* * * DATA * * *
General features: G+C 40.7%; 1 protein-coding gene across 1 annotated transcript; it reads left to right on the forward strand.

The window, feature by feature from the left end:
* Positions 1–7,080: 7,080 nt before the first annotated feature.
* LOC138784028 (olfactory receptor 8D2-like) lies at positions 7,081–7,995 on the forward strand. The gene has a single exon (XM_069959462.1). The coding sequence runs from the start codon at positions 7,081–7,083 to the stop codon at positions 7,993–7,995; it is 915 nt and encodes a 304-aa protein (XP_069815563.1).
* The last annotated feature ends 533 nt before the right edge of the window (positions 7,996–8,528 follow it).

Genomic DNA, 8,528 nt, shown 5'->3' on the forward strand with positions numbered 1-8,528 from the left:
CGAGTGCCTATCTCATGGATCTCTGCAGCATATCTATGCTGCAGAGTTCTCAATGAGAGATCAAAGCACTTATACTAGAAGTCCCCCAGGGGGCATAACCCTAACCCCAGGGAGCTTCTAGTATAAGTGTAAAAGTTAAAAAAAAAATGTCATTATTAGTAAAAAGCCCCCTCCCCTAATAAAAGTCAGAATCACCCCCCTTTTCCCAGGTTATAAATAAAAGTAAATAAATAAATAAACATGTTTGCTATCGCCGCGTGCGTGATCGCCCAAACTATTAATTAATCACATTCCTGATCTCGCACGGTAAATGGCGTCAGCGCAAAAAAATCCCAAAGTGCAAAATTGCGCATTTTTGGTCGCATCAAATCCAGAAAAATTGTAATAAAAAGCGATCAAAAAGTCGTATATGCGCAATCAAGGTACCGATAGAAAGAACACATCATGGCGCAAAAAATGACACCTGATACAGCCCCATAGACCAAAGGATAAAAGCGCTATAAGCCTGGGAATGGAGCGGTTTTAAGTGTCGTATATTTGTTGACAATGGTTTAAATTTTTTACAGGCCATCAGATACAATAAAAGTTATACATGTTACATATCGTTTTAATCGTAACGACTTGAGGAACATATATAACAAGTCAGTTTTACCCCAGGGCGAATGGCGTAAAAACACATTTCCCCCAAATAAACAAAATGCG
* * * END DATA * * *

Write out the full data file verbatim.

General features: G+C 40.7%; 1 protein-coding gene across 1 annotated transcript; it reads left to right on the forward strand.

The window, feature by feature from the left end:
* Positions 1–7,080: 7,080 nt before the first annotated feature.
* LOC138784028 (olfactory receptor 8D2-like) lies at positions 7,081–7,995 on the forward strand. The gene has a single exon (XM_069959462.1). The coding sequence runs from the start codon at positions 7,081–7,083 to the stop codon at positions 7,993–7,995; it is 915 nt and encodes a 304-aa protein (XP_069815563.1).
* The last annotated feature ends 533 nt before the right edge of the window (positions 7,996–8,528 follow it).

Genomic DNA, 8,528 nt, shown 5'->3' on the forward strand with positions numbered 1-8,528 from the left:
CGAGTGCCTATCTCATGGATCTCTGCAGCATATCTATGCTGCAGAGTTCTCAATGAGAGATCAAAGCACTTATACTAGAAGTCCCCCAGGGGGCATAACCCTAACCCCAGGGAGCTTCTAGTATAAGTGTAAAAGTTAAAAAAAAAATGTCATTATTAGTAAAAAGCCCCCTCCCCTAATAAAAGTCAGAATCACCCCCCTTTTCCCAGGTTATAAATAAAAGTAAATAAATAAATAAACATGTTTGCTATCGCCGCGTGCGTGATCGCCCAAACTATTAATTAATCACATTCCTGATCTCGCACGGTAAATGGCGTCAGCGCAAAAAAATCCCAAAGTGCAAAATTGCGCATTTTTGGTCGCATCAAATCCAGAAAAATTGTAATAAAAAGCGATCAAAAAGTCGTATATGCGCAATCAAGGTACCGATAGAAAGAACACATCATGGCGCAAAAAATGACACCTGATACAGCCCCATAGACCAAAGGATAAAAGCGCTATAAGCCTGGGAATGGAGCGGTTTTAAGTGTCGTATATTTGTTGACAATGGTTTAAATTTTTTACAGGCCATCAGATACAATAAAAGTTATACATGTTACATATCGTTTTAATCGTAACGACTTGAGGAACATATATAACAAGTCAGTTTTACCCCAGGGCGAATGGCGTAAAAACACATTTCCCCCAAATAAACAAAATGCG